Review of A Little Princess; being the whole story of Sara Crewe by Frances Hodgson Burnett

Star Rating: 
Genre: Young People, Young Adult
Number of Pages: 2649781435142091_p0_v4_s260x420

Season Read: Fall

Synopsis:(From Amazon)
At Miss Minchin’s Select Seminary for Young Ladies, young Sara Crewe enjoys the friendship of her classmates and the staff–much to stern Miss Minchin’s disdain. When Sara is unexpectedly impoverished, she is forced to become a servant under Miss Minchin’s control. To escape her dreary life, Sara imagines herself a princess, and her experiences soon teach her that being a princess on the inside counts more than any outward expression of royalty.

Review:
I love this novel so much.  What’s wrong with being a princess?  Being a princess is hard work.  You have to remain poise and collected no matter what adversity strikes you.  You have to do what is good for all above what is good for yourself.  You must also be kind.  Are those not the attributes many like to see in not just women, but all people in society?  There is a great deal of difference between “princess” and “damsel in distress.”  Sara is an amazing character who, despite everything horrible going on around her, tries to remain strong and trustworthy for those who rely on her.And I still love the 1997 movie just as much, although there are some significant changes to what happens.  Most of the changes between the book and movie adaptation could have been done to make it easier to understand the complete story for a new generation, and to tell the story without having a three hour movie.

500px-Frances_BurnettAuthor Bio: (From Wikipedia)
Frances Eliza Hodgson Burnett (24 November 1849 – 29 October 1924) was an American-English writer of plays and prose fiction. She is best known for the three children’s novels Little Lord Fauntleroy (published in 1885–1886), A Little Princess (1905), and The Secret Garden (1911).

For more information, check out Frances Hodgson Burnett’s Wikipedia page.

 





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Review of Little Women by Louisa May Alcott

Little Women
By Louisa May Alcott

Star Rating: 33ca69cabaa0cbc84d3d2435e6201f63
Genre: Fiction/Classical
Number of Pages: 280

Season Read: Fall

Synopsis:(From Amazon)
Following the lives of four sisters on a journey out of adolescence, Louisa May Alcott’s Little Women explores the difficulties associated with gender roles in a Post-Civil War America.

Review:
When I was younger I read the Great Illustrated Classics version of this novel, and I loved it.  The kindle version of this novel is free, so I would greatly recommend a purchase, though I do have a leather bound edition from Barnes and Noble.  This novel has a great way of showcasing many difficulties that people have while growing up, and I love that it is often the girls’ mother who teaches them lessons about their behaviour.  Although there are some sad parts, I do believe everyone has to deal with separations and trials in life, and it is better to be prepared.  While I did not particularly like the shift between the first half and the second half of the novel, in which Alcott breaks the fourth wall and speaks directly to the audience, I can understand why she did.  Like Jo, Alcott is not capable of keeping her opinions on her writing to herself.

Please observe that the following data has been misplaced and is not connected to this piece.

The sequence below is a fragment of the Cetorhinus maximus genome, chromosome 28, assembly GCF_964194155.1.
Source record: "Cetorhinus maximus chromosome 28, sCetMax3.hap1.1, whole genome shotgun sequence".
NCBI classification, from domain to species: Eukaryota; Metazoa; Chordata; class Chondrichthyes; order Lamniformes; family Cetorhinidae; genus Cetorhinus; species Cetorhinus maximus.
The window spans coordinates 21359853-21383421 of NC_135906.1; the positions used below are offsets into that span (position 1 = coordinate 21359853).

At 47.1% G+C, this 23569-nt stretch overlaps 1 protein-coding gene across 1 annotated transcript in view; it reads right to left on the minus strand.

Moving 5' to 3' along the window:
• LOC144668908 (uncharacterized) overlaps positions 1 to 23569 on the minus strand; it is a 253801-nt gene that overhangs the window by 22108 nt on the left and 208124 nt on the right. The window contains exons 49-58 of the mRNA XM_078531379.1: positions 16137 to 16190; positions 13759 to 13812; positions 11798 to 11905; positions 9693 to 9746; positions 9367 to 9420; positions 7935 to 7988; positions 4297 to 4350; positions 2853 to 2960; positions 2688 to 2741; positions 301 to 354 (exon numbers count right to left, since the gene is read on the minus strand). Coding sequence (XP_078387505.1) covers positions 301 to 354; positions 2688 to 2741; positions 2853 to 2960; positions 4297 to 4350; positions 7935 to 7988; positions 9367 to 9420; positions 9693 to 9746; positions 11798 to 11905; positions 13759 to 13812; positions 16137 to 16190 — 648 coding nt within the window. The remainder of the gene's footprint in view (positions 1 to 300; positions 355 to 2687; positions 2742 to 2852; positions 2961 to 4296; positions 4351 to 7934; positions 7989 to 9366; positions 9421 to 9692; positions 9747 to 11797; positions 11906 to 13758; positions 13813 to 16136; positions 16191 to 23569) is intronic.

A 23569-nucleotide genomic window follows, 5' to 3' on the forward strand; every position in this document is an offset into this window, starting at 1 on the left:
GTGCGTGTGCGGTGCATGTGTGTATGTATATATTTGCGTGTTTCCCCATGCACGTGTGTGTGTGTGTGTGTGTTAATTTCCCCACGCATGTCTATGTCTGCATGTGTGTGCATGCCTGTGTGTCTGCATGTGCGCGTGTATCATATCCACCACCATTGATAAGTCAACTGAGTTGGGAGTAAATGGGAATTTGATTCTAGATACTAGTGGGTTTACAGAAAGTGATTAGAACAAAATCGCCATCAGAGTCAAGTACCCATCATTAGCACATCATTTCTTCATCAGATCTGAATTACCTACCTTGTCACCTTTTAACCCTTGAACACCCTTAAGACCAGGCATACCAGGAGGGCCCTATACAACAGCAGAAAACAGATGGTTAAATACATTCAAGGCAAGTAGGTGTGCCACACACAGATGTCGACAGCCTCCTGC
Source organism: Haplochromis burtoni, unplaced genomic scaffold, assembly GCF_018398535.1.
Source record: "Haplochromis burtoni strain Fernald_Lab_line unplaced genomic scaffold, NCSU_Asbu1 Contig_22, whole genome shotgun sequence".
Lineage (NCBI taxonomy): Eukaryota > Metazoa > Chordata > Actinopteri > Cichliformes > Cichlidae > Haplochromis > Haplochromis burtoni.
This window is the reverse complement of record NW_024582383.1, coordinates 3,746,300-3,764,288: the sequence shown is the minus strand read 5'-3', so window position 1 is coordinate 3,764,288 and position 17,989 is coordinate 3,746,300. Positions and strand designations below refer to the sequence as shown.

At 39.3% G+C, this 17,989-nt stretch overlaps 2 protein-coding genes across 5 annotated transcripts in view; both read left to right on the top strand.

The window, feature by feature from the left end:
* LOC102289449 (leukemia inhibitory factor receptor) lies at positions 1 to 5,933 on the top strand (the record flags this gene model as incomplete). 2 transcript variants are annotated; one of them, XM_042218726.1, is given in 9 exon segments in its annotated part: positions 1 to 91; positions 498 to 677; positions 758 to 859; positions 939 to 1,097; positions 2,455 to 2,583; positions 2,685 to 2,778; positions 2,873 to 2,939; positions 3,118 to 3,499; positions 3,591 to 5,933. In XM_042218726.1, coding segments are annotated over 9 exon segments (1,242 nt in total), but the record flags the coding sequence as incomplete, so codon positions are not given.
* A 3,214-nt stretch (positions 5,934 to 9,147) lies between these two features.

I would also add that while there are a lot of various renditions of Little Women in film my absolute favourite is the 1933 edition with Katharine Hepburn, which you can find here.  I will likely write a review of the movie and how close it is to the book in the near future.  I absolutely adore the movie, so much so that I purchased the DVD (because my VCR ate a VHS, so my VHS version of this movie is no longer watchable).

Louisa_May_Alcott_headshotAuthor Bio: (From Wikipedia)
Louisa May Alcott (/ˈɔːlkət, kɒt/; November 29, 1832 – March 6, 1888) was an American novelistand poet best known as the author of the novel Little Women (1868) and its sequels Little Men (1871) and Jo’s Boys (1886).[1] Raised by her transcendentalist parents, Abigail May and Amos Bronson Alcott in New England, she grew up among many of the well-known intellectuals of the day such asRalph Waldo Emerson, Nathaniel Hawthorne, and Henry David Thoreau.

For a more detailed biography of Lousia May Alcott, please visit her wikipedia page, but if writing a paper, don’t use Wikipedia as a source.

 


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